And to think it all began when Sickert, heartbroken over an ex, called their then-friend Edrie asking if it would be okay to send over an acoustic song that Sickert wrote. She obliged, adored it, and returned the track with backup vocals. A few weeks later, they were on a stage together, singing side by side in front of a pile of broken toys.
“I had never performed like that before,” Edrie says.
A decade later, Edrie and Sickert have a four-and-a-half-year-old daughter, Wednesday Alice, and the ARmy has been marching ever since, breaking toys and boundaries abroad and winning recognition at home as well with multiple Boston Music Awards noms. In 2018, Sickert, who identifies as nonbinary, was nominated for vocalist of the year on the first-ever BMA slate that didn’t segregate by gender, allowing them to finally feel that they may accept this nomination “unproblematically.” This year, Walter’s up for top vocalist again, while the whole outfit is in the race for best rock band honors. It all comes in the midst of dropping a series of eight original videos for War Gospel and planning their most ornate Planetarium takeover to date.
“This will be our third time doing [the Museum of Science],” Edrie says. “The first time was a lot of communication—we had to talk to the board of directors, because they hadn’t had music up until then.”
As further evidence that the ARmy of BRoken TOys shapes the creative world that we live in, at the very least in Greater Boston, it was actually Edrie who convinced the MoS to use its illuminated dome for live concerts. Next week, the band will embark on its third multisensory odyssey in that many years; since it fertilized the terrain in 2017, other Boston standouts, including STL GLD and Hallelujah the Hills, have also embraced the space. There was a learning curve, but now Edrie and Walter say the staff is one of the best they have ever worked with, from assisting with the unique acoustic needs of the room to making the place feel like home for the band’s dedicated crowd while also helping reach out to new demographics.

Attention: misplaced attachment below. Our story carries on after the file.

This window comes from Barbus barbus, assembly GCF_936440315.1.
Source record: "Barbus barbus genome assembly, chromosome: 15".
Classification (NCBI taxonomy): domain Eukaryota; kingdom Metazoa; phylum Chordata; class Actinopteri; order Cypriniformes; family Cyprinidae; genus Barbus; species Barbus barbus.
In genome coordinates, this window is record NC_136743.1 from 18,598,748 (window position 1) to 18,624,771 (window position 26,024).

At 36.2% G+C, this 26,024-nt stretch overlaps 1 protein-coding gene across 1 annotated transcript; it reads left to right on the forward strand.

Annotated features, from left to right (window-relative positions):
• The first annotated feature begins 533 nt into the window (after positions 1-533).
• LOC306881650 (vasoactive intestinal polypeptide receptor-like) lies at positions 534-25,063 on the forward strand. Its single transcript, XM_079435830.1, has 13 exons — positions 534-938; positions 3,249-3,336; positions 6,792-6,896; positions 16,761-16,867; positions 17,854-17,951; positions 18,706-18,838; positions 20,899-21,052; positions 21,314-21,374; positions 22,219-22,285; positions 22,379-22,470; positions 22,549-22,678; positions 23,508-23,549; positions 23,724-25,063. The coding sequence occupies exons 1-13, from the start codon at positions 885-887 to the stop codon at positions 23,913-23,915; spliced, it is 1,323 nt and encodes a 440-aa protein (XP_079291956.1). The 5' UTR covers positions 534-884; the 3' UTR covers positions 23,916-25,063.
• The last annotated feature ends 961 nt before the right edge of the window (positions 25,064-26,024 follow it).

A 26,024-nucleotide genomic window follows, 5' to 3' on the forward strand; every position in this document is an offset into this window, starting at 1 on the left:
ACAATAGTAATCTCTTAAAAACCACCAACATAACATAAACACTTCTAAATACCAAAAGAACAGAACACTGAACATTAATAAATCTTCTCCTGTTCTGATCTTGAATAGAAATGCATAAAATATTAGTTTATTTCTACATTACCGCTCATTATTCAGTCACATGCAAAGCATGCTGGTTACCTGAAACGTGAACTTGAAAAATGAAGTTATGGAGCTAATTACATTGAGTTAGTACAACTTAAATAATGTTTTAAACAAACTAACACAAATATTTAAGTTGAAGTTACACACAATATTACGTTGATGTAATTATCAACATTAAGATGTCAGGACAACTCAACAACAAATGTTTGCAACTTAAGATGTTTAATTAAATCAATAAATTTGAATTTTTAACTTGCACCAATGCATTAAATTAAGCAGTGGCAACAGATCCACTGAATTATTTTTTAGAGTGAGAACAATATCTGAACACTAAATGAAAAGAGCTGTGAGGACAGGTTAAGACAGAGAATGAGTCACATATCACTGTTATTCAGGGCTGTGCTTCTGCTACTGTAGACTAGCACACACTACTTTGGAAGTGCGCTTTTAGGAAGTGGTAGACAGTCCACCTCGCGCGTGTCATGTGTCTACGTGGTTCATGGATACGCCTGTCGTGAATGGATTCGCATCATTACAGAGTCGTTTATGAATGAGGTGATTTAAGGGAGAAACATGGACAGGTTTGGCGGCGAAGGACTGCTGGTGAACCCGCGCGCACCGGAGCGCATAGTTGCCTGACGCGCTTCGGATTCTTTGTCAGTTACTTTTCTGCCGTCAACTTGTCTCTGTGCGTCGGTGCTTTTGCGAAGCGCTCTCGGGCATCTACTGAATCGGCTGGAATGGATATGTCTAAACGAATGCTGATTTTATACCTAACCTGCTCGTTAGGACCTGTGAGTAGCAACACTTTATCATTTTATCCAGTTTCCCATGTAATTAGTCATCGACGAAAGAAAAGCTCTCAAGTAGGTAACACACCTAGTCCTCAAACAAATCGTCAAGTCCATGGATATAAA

“I had to assure them that musicians would treat their space with respect,” Edrie says.
For a band that wants to build a better planet, there couldn’t be a sweeter metaphor than the promised raucous yet respectful show at the Museum of Science. If you are inclined to create instead of destroy, to include rather than build walls, and to have your eyes and ears popping out of your melon the whole time, then theirs is a world you will want to visit.
“If I could have any wish I wanted,” Sickert says, “I’d wake up tomorrow and all of the kids would be free, and all of the politicians would be in cages.”
Walter Sickert and the ARmyof BRoken TOys plays the MoS Planetarium on 10.17. The band will also live score Dr. Jekyll and Mr Hyde at the Music Hall in New Hampshire on 10.24, and on 12.6 and 12.7 will be at OBERON for Something Strange, a live music and dance tribute to The Nightmare Before Christmas.
A Queens, NY native who came to New England in 2004 to earn his MA in journalism at Boston University, Chris Faraone is the editor and co-publisher of DigBoston and a co-founder of the Boston Institute for Nonprofit Journalism. He has published several books including 99 Nights with the 99 Percent, and has written liner notes for hip-hop gods including Cypress Hill, Pete Rock, Nas, and various members of the Wu-Tang Clan.